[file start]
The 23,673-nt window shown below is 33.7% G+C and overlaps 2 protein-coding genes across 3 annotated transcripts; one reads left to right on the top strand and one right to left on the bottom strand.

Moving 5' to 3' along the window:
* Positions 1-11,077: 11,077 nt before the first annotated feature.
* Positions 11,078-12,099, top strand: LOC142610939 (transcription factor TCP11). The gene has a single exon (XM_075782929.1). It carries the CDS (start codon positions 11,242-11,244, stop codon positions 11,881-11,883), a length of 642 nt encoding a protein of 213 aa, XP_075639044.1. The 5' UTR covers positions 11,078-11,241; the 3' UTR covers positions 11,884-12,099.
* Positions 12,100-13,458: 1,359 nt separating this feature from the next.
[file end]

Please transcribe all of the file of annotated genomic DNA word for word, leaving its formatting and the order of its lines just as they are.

The 23,673-nt window shown below is 33.7% G+C and overlaps 2 protein-coding genes across 3 annotated transcripts; one reads left to right on the top strand and one right to left on the bottom strand.

Moving 5' to 3' along the window:
* Positions 1-11,077: 11,077 nt before the first annotated feature.
* Positions 11,078-12,099, top strand: LOC142610939 (transcription factor TCP11). The gene has a single exon (XM_075782929.1). It carries the CDS (start codon positions 11,242-11,244, stop codon positions 11,881-11,883), a length of 642 nt encoding a protein of 213 aa, XP_075639044.1. The 5' UTR covers positions 11,078-11,241; the 3' UTR covers positions 11,884-12,099.
* Positions 12,100-13,458: 1,359 nt separating this feature from the next.